The Americanization of Hanukkah

Jonathan Sarna '75, MA'75, the Joseph H. and Belle R. Braun Professor of American Jewish History, discusses the growing prominence of Hanukkah on the Jewish American calendar

Professor Jonathan SarnaPhoto/Mike Lovett

Professor Jonathan Sarna

During the last century, the celebration of Hanukkah in the United States has transformed from a minor festival into one of American Jews’ most widely observed holidays. Jonathan Sarna '75, MA'75, the Joseph H. and Belle R. Braun Professor of American Jewish History at Brandeis and chief historian of the new National Museum of American Jewish History, sat down with BrandeisNOW to talk about why Americans’ observation of Hanukkah has changed, and how.

Why has the celebration of Hanukkah become more popular in America, and what factors have driven the changes?

Hanukkah has moved from being a very minor Jewish festival scarcely mentioned in most American Jewish sources to being one of the most popular and widely observed holidays on the American Jewish calendar. The driver behind this was that Christmas became increasingly central in 19th-century America, the day for giving gifts to children, eventually becoming a national holiday. As a result of all that, Hanukkah was infused with a vast new energy, in the hope that it might compete with Christmas or at least allow Jewish children to see that they are as fortunate as their Christian neighbors. Hanukkah grew in tandem with Christmas, and in many ways as a response to it.

Is Hanukkah celebrated differently in America and Europe?

Today, the differences are not so vast. But in the 19th century, gift giving was not really done on Hanukkah. It was a time when one lit candles; and ate special foods, usually fried in oil; and gave gifts of money known as Hanukkah gelt to youngsters for games. But the notion of gift giving was not known, nor were homes especially decorated, nor were Hanukkah cards exchanged.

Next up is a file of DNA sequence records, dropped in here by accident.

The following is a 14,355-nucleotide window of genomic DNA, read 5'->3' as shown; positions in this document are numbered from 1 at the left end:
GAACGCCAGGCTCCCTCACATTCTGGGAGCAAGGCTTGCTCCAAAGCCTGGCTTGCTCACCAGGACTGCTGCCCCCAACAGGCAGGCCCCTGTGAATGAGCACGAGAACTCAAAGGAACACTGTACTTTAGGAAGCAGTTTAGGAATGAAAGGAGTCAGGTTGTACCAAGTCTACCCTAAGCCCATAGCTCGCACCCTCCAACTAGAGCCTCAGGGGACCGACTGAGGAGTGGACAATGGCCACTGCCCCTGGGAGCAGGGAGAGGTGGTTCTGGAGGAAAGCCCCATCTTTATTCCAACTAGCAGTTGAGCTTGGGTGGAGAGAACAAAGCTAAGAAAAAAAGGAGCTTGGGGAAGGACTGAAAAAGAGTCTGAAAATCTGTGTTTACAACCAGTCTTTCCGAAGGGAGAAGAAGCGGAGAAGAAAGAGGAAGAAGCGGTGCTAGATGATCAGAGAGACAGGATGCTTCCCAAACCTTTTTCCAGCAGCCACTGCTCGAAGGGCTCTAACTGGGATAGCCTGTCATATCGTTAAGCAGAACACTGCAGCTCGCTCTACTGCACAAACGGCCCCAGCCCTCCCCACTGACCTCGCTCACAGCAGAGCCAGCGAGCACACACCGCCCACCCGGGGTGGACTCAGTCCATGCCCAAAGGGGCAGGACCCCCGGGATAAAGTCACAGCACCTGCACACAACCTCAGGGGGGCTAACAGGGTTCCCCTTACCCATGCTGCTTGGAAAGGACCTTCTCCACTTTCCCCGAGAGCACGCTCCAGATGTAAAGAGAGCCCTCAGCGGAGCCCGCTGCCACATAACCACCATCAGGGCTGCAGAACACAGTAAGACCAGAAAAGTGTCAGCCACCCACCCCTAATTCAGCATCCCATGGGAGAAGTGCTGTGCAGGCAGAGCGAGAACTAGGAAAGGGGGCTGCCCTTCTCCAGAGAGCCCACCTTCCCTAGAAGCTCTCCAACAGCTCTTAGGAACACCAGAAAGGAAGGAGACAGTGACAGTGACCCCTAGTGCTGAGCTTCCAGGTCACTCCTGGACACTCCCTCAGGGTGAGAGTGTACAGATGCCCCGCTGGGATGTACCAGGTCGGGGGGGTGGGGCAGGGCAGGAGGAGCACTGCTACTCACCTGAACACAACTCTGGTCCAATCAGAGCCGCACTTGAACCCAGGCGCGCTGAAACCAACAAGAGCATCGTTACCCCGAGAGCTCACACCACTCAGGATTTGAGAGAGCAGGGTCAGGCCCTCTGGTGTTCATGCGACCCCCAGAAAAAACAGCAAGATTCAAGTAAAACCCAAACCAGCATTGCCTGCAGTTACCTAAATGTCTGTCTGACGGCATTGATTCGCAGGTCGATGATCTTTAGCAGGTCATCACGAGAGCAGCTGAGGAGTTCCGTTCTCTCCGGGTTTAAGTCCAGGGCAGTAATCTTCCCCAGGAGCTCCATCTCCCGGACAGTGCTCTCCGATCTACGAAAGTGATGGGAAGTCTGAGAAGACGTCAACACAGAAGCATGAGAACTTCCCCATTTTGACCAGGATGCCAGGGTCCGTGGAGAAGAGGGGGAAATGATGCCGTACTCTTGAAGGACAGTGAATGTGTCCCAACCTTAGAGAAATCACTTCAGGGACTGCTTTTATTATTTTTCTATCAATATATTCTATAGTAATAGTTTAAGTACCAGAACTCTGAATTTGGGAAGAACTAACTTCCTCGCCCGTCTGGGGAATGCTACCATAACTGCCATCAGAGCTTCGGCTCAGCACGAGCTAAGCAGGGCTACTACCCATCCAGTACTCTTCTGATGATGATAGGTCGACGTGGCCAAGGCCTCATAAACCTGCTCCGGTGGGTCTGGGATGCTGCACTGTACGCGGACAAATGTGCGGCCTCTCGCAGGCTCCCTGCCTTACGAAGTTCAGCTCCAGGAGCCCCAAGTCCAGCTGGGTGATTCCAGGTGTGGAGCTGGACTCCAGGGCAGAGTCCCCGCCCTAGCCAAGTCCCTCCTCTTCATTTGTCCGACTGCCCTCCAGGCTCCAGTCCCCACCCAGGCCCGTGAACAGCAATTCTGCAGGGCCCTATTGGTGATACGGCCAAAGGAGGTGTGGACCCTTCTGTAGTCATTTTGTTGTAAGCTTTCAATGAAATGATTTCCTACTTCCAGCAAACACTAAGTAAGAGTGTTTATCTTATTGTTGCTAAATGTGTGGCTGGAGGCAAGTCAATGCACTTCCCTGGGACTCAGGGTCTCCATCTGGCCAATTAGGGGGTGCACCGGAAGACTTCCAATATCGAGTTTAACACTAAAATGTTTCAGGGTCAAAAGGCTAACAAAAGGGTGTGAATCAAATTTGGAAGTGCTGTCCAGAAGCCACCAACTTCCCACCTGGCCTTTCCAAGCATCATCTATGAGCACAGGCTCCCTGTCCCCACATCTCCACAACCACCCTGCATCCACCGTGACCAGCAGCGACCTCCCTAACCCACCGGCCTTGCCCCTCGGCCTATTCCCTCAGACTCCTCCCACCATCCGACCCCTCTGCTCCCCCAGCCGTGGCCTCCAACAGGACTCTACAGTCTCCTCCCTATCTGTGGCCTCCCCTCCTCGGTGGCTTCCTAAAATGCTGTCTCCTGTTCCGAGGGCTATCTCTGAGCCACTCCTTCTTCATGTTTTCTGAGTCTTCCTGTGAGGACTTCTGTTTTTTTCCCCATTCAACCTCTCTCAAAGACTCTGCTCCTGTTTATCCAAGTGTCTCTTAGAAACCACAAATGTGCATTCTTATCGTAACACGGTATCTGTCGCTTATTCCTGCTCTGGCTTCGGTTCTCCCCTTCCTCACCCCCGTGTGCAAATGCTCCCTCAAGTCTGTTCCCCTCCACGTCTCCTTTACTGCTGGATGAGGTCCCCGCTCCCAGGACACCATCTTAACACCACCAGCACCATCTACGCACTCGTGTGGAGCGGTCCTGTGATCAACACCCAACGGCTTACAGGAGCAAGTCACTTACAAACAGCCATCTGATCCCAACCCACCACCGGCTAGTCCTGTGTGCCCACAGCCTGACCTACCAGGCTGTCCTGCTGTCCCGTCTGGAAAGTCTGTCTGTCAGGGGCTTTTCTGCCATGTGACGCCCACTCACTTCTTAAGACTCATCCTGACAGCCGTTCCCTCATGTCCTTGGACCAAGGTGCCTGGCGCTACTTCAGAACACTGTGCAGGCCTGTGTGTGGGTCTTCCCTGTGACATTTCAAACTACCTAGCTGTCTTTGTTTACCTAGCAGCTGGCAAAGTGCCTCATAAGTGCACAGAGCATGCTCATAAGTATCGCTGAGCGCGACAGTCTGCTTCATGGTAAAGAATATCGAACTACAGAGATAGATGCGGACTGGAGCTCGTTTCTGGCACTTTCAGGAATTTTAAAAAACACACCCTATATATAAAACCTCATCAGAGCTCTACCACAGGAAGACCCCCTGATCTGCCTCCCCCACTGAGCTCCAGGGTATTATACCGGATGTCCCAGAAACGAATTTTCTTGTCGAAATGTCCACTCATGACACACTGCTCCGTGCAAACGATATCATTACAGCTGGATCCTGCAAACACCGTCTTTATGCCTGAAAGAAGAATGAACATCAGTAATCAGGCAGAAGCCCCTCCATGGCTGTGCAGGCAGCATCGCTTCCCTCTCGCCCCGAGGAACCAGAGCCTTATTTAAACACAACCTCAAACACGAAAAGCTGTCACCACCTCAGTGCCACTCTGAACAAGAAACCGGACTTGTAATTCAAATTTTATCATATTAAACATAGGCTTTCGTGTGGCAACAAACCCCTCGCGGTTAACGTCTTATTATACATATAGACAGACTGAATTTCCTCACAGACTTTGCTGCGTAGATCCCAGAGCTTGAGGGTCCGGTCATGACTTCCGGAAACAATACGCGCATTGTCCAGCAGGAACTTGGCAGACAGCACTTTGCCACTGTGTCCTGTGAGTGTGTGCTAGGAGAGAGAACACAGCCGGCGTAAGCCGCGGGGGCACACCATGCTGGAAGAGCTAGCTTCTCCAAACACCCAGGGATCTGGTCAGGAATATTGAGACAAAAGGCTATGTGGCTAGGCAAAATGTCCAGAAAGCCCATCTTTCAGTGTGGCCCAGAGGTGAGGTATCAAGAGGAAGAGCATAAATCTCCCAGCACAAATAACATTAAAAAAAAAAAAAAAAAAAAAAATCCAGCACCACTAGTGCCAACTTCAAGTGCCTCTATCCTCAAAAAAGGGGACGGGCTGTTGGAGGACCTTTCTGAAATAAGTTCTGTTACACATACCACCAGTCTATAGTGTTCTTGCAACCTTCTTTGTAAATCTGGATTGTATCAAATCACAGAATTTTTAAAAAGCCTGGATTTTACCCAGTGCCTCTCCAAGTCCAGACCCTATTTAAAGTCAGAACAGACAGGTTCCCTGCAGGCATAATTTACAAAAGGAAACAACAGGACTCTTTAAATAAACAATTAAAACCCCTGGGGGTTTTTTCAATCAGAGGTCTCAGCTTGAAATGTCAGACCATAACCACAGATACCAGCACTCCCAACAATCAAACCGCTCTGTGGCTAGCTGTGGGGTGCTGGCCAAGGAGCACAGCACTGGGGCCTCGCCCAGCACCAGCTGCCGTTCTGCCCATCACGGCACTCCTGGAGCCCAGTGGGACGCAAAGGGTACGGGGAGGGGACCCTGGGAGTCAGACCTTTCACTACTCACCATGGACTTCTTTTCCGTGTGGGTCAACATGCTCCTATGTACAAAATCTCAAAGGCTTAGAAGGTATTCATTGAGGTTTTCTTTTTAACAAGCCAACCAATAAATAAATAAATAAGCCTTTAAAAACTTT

Did the expansion of gift giving change the level of importance American Jews placed on Hanukkah as a religious holiday?

The strengthening of Hanukkah allowed American Jews to participate as equals in what came to be known as the “holiday season.” Today, we have both a so-called national Christmas tree and a national menorah. But Jews nevertheless stress that their holiday is different from the holiday of the majority faith. They maintain their identity as a minority faith even as they participate as equals in a majority culture that highlights good cheer, bright lights and gift giving.

How did the Jewish community respond to the changes?

Most people don’t realize that Hanukkah has changed over time. Many American Jews assume that Hanukkah has always been the way it is today. In the past, people were distressed that Purim, the traditional holiday of gift giving, which takes place about 10 weeks after Hanukkah, declined. Obviously, as Hanukkah was magnified, a lot of energy was sucked away from Purim, which is still celebrated today but is definitely secondary.

Were Christians influenced by Hanukkah’s rise?

In some ways, both Christmas and Hanukkah underwent changes. This is frequently the case when religions interact. Christians over time became aware that many Americans do not celebrate Christmas. Today, as a result, many public squares feature both menorahs and Christmas trees. Jews, for their part, have made peace with the fact that Hanukkah, once a holiday celebrating anti-assimilation, has instead become an occasion for Jews to participate in the holiday season.

Does the influence of American or Christian customs on American celebrations of Hanukkah have an impact on the Jewish identity or the practice of Judaism?

It depends on how the influences are incorporated. If the quest is simply to create new traditions around Hanukkah and find ways to make it more popular for children, that can strengthen the faith. But if Hanukkah is not distinguished from the majority holiday of Christmas, it could easily lose its separate identity.

Ironically, the message of Hanukkah is one of anti-assimilation. It’s rooted in the story of how the Maccabees steadfastly refused to follow in the ways of their neighbors and surrender their distinctiveness. I believe the relationship of Hanukkah and Christmas mirrors the relationship of Judaism and Christianity within the larger culture. Jews want to be part of the larger culture and simultaneously want to stand apart from it. They seek to be different but also to be accepted as equal. 

Read more: Christmas trees in Jewish homes: A brief history

Categories: General, Humanities and Social Sciences

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